Rise of the Tomb Raider: PC graphics performance benchmark review

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Video memory usage - Final Words & Conclusion

Graphics memory (VRAM) usage

How much graphics memory does the game utilize versus your monitor resolution. Well, lets have a look at the chart below. The game offers the option to adjust the overall quality in one go, even mid-game you can change settings and resolutions without the need for a restart.


Rise of the Tomb Raider is reasonably demanding in is graphics memory with the best IQ settings. We'll take two 4GB cards. You will notice that up-to Full HD 3 GB is recommended, mind you that the 2GB cards played fine though. At a QHD resolution of 2560x1440 a 4GB card is recommended and at Ultra HD a 4GB card or better is something you will need. The game will eat away what you can throw at it.

Now If you run out of memory, typically that is not per se an issue as games simply cache a lot stuff that isn't immediately used/adressed. Worst case scenario is that it starts swapping from the HDD/SSD. If that happens, lower AA or if really bad, drop from Very high to towards high quality mode, watch your free graphics card memory rise. The benefit here is that there's less cached and loaded (shaders/textures/etc) from your (hopefully) SSD. The graphics card memory utilization was rather different for AMD vs. Nvidia cards. AMD definitely seems to eat more of it.


So this is my sweet GFX test corner. The upper right screen is the Ultra HD panel. To the right the test bench - in the middle white chassis the  FCAT system - to the left where you see no signal, that's the FCAT recording output.


It is time to conclude this article. We had a great time testing the game. Square Enix made a title that certainly does not disappoint, honestly Rise of the Tomb Raider is very enjoyable to play and nice to the eyes. Overall Rise of the Tomb Raider offers fairly solid performance albeit future patches and driver updates always will enhance a thing or two in quality, stability and obviously performance. Albeit being a console port, the game shows a nice, and allow me to say proper graphics experience on the PC platform onder the condition that you can run it at High or Very High image quality settings.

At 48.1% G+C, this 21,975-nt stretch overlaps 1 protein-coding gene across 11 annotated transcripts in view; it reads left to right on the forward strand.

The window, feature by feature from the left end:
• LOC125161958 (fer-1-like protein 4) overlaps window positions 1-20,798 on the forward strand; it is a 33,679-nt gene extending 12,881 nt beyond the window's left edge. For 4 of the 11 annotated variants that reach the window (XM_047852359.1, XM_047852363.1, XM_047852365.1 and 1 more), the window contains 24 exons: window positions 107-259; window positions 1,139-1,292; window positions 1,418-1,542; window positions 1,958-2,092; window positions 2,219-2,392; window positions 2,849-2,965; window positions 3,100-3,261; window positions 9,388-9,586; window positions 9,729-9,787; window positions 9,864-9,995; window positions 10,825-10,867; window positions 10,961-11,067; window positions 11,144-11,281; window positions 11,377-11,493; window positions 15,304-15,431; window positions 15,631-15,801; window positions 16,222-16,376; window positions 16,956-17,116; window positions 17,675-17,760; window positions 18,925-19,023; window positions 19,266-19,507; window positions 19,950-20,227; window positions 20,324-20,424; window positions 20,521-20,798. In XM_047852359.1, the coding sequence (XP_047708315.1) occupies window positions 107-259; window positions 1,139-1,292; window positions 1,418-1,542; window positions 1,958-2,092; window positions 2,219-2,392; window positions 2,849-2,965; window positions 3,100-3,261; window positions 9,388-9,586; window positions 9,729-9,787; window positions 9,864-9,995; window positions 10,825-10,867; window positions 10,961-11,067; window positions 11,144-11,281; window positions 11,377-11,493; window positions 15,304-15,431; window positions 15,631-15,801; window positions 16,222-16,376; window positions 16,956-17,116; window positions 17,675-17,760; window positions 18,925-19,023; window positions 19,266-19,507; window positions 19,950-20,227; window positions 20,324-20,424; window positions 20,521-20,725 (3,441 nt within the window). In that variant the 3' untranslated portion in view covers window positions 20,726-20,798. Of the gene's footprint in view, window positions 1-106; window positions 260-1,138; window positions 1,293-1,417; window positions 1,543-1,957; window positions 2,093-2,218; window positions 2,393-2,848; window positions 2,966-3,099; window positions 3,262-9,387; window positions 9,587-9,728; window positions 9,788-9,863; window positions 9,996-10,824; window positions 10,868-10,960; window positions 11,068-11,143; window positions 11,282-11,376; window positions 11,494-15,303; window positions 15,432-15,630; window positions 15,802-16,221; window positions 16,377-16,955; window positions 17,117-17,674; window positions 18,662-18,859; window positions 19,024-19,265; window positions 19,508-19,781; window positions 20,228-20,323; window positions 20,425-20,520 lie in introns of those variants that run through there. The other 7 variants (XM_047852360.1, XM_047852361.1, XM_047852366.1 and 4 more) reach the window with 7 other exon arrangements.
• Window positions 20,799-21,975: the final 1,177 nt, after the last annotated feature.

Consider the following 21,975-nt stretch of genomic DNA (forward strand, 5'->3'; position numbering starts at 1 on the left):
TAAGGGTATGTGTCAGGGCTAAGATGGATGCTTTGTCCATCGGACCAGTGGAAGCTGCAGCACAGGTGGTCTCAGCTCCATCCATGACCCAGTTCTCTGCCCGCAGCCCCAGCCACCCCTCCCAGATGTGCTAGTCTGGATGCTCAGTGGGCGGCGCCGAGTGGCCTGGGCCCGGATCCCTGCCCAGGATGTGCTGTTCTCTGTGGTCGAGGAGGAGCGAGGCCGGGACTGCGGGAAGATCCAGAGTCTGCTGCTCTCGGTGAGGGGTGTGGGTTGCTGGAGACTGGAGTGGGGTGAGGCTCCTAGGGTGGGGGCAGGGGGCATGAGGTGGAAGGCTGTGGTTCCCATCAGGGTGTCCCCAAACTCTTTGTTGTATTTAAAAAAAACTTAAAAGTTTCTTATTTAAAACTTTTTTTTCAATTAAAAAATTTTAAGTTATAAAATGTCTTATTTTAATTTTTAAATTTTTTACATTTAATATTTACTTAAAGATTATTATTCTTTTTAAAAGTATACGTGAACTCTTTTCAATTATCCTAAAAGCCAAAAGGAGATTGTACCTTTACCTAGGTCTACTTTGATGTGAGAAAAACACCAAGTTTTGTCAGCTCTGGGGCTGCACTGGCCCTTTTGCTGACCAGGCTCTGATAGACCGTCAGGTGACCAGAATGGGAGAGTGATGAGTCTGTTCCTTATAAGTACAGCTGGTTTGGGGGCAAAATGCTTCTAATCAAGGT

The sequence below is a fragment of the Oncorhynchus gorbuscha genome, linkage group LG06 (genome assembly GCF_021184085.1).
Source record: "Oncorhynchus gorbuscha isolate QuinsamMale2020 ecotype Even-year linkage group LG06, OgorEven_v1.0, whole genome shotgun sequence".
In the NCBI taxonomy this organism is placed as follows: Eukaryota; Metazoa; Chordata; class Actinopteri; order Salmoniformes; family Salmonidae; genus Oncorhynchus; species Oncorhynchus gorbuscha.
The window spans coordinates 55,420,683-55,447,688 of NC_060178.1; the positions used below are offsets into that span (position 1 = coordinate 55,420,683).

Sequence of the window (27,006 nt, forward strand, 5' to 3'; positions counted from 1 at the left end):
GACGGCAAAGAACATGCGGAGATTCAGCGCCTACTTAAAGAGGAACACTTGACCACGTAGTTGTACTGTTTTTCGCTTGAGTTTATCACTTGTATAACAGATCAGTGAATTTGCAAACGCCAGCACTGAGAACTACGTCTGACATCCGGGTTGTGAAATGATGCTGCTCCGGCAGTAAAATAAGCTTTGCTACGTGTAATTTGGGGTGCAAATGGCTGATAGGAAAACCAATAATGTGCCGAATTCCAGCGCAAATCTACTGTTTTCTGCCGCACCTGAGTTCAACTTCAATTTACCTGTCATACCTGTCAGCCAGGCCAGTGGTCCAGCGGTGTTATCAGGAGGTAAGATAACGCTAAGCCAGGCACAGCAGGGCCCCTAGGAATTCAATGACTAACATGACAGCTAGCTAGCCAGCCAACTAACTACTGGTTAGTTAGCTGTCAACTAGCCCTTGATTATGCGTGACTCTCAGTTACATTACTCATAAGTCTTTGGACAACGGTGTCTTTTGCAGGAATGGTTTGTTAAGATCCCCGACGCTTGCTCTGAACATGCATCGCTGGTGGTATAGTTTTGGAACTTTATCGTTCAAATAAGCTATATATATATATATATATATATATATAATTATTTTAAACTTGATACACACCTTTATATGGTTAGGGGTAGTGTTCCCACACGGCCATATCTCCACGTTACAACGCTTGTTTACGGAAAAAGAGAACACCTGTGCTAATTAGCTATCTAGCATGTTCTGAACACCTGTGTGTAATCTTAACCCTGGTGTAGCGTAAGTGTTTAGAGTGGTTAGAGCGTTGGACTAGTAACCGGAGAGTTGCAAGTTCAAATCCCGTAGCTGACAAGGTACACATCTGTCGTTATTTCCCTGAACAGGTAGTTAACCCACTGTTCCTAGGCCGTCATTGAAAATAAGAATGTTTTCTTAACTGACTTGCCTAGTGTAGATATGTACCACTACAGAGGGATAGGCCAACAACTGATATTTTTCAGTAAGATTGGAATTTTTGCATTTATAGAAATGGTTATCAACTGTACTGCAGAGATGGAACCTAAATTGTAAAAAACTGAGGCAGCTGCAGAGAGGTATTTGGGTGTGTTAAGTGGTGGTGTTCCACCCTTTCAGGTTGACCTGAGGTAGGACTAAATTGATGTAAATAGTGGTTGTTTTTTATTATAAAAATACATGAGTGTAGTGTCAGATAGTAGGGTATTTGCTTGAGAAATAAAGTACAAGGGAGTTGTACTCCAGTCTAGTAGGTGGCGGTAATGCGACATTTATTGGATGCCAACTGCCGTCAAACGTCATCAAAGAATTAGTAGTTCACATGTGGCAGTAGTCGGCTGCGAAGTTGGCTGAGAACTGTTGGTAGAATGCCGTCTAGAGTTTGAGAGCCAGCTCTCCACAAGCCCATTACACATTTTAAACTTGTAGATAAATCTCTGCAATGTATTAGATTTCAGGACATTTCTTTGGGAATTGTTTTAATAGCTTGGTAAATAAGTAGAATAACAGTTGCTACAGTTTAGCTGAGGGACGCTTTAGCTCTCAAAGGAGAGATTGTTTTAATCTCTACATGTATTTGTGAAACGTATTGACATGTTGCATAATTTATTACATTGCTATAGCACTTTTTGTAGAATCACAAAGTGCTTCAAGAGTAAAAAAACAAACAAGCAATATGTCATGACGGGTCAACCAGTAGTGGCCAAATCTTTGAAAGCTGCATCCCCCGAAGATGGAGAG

As explained: the game is VERY WEIRD in the sense that in scenes your FPS can be say 30 on average and then when you pan to the right all of the sudden is jumps up to 65 FPS. This happens throughout the game and makes it a challenge to properly test the graphics cards. This is alone is the sole reason why we miss internal scripted benchmarks so much these days. None-the less we tried to focus a bit more on the stringent segments, thus the review reflects the lower average FPS ranges.

Game-play wise nothing is very new, you either hate or like the puzzles with linear storyline I guess, but that is personal. It is very nice game as the combination of a story-line and missions combined with this visual experience definitely make this a worthwhile game. With pretty good quality settings most modern age graphics card will do fine with the game. As always, up-to Full HD at 1920x1080/1200 a modern age ~3GB graphics card should be fairly sufficient, perhaps you would need high IQ settings though. Once you pass that Full HD resolution 4GB or better is recommended if you want eye-watering quality. So I'll be harsh in my recommendation here, up-to 1080p a GeForce GTX970 or a Radeon R9 290/390 would be a pretty nice match in terms of value for money versus image quality and your perf. For 2560x1440 at Very High quality settings a good starting card would be the GeForce GTX 980 or Radeon R9 NANO / Fury series.

Note: this article is work in progress. This week I'll try to add some Multi-GPU scaling as well as some extra perf tests in-between the four in-game configurable quality modes. But guys, if you like the genre, this is a great game and a pretty impressive port, go for it.

Hilbert out, peace. 

Handy stuff at the end

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